Television

Television review

In new Amazon drama, a vigilante judge with God as his witness

Julian Morris (left) and Ron Perlman in “Hand of God.”

Karen Ballard/Amazon Studios

Julian Morris (left) and Ron Perlman in “Hand of God.”

“Hand of God” opens with the bearlike Ron Perlman, playing a crooked judge, standing mesmerized and naked in a public fountain in his California hometown. His arms are raised to the sky, water rains down around him, and he’s speaking in tongues while an audience of passersby film with their phones.

OK, new Amazon drama, you may think, OK. I’m looking.

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And as this new 10-episode series unfolds in one giant gesture after another, from a long-traveling trail of blood to an accused rapist baring his genitals to the victim through a one-way mirror, you may have that thought repeatedly. OK, “Hand of God,” OK. I’m looking. And eventually, despite the fact that you’re sitting still in your TV chair by the air conditioner eating ice cream, you may begin to sweat, the story is just so overheated, so crammed with the evil that men do and the helpless anger that women feel.

Which is to say that this series, created by Ben Watkins, is an attention-grabber, for sure. Very little that happens is done subtly, and more often than not, the scenes build to a physically and/or emotionally violent crescendo. It’s not boring. Almost every time we see Dana Delany, as the judge’s miserable wife, Crystal, she’s smoking pot like a leech on a jugular vein. How could that be boring? But it’s awfully wearing, like having your nose rubbed in malevolence and turgidity, without offering up enough character drama to make it worthwhile. Of the many cable antiheroes floating around out there in the “content” cosmos, Perlman’s Pernell Harris is not among the most layered. He’s little more than an obvious, selfish, piggy creep.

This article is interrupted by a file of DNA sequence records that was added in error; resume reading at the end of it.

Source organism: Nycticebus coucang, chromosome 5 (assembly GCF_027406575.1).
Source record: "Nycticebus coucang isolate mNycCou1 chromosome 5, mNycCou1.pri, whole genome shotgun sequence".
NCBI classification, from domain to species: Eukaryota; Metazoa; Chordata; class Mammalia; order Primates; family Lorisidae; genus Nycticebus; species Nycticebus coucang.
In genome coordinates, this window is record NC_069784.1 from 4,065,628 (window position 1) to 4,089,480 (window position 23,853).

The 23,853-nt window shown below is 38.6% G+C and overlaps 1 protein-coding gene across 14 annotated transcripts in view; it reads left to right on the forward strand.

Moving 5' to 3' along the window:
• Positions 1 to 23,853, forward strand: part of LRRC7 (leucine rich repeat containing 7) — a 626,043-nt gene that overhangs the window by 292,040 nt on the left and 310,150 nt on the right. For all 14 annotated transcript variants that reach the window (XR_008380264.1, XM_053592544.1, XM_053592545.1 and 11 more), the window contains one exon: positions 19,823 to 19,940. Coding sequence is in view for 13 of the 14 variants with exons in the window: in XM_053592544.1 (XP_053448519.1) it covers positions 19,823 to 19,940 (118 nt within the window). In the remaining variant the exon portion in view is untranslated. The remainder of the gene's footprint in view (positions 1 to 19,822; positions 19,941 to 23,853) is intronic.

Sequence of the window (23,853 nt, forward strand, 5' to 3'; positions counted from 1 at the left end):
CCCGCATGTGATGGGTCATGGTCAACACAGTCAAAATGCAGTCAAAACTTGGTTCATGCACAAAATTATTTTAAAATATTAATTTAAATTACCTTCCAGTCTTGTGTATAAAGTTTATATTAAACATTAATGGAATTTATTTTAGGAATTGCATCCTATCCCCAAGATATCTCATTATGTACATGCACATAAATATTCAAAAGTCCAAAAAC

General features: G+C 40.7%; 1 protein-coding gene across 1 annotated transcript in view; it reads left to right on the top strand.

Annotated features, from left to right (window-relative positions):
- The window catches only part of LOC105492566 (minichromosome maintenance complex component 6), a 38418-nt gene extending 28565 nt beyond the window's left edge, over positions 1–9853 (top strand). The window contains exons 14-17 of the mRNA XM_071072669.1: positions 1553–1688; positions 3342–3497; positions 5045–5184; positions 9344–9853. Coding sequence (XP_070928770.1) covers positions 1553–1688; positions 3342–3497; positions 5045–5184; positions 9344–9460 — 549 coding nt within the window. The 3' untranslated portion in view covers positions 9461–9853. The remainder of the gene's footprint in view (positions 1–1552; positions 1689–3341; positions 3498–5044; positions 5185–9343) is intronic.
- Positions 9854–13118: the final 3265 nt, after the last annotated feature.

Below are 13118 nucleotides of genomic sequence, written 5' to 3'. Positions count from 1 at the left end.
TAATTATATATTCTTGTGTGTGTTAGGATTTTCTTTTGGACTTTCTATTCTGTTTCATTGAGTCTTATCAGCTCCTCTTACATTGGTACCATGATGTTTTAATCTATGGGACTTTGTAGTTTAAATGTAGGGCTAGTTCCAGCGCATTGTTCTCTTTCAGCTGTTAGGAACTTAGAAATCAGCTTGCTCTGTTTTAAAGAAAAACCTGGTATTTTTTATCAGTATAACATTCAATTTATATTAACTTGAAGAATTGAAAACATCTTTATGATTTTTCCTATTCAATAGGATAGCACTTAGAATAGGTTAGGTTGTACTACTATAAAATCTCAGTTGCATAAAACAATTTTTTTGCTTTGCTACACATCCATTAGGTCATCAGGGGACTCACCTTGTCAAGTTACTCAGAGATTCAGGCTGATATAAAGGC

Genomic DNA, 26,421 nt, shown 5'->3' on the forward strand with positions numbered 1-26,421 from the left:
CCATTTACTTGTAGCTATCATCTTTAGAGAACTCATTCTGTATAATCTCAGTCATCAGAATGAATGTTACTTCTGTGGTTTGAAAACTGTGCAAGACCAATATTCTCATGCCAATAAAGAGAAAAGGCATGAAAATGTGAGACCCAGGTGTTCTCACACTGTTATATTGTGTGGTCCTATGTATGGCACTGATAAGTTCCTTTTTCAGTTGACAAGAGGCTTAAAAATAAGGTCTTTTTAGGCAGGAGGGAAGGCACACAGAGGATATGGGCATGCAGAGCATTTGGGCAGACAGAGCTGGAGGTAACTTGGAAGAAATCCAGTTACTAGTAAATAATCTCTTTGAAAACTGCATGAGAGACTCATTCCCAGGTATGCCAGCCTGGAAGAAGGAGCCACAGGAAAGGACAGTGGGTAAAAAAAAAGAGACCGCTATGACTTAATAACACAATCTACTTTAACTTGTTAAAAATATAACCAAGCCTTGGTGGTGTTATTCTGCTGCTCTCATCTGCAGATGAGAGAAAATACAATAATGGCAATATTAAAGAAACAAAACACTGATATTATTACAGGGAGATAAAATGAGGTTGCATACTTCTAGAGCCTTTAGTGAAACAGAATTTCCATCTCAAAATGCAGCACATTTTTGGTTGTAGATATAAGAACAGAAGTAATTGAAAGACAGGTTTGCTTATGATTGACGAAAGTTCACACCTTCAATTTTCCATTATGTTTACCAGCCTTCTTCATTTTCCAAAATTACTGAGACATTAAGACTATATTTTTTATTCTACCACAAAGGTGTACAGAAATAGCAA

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Pernell is one of fictional city San Vicente’s powers that be, a judge who can get anything he wants by pulling a string or two, including one attached to the mayor (played by Andre Royo, Bubbles from “The Wire”). Pernell’s name, I’m betting, is meant to trigger subconscious connections to “pernicious.” But his son, PJ (Johnny Ferro), tried to kill himself after his wife, Jocelyn (Alona Tal), was raped and he was forced to watch, and there’s no local string Pernell can pull to fix that. While PJ lies in a coma in the hospital, which is where the show begins, Pernell has a mental break and hallucinates signs and instructions from God. Thus the fountain frolic.

It gets more complicated, as Pernell links up with the sleazy preacher at the Hand of God Chapel, a con artist named Paul (Julian Morris) who was once an actor on “The Young and the Restless.” He gives the church $50,000, to the dismay of his wife. Pernell also takes on KD (Garret Dillahunt), a devout believer, an ex-convict, and a sociopath, to do his dirty work, including murder. Pernell believes that God will bring his son out of the coma if he can find and kill the rapist. Oddly, as his behavior becomes increasingly erratic in public, beyond the fountain episode, no one in San Vicente seriously tries to get him help or remove him from the bench.

The religious themes in “Hand of God” are ambitious, but then they don’t extend much farther than giving us a familiar hall of mirrors of hucksterism and feigned faith. Those who are running the services at the Hand of God chapel — not just Paul but his partner, Alicia (Elizabeth McLaughlin) — are greedy and seedy, and those who attend the services are gullible. Maybe we’re supposed to think Pernell has become an actual believer, as he tells his regular hooker, Tessie (Emayatzy Corinealdi), that in future appointments they can no longer have sex, just conversation. But it looks more like he’s using God to justify his vengeance, to give himself the sense of power he lost when his son tried to kill himself. His longtime God complex has turned literal.

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In addition to organized religion, Watkins takes on the justice system, marriage, and just about any other institution you can think of. The show is a cauldron of cynicism, with only a possible bit of good intention in daughter-in-law Jocelyn and her friend, Josh (Hunter Parrish). “Hand of God” might have been a strong portrait of post-traumatic grief and spiritual thirst, of a controlling man out of control and desperate to bargain. Instead, it’s a carnival of malice.

Television review

HAND OF GOD

Starring: Ron Perlman, Julian Morris, Dana Delany, Andre Royo, Elizabeth McLaughlin, Garret Dillahunt, Alona Tal, Erykah Badu, Hunter Parrish, Jon Tenney, Emayatzy Corinealdi. On: Amazon.

Time: Available on Friday

Matthew Gilbert can be reached at gilbert@globe.com. Follow him on Twitter @Matthew
Gilbert
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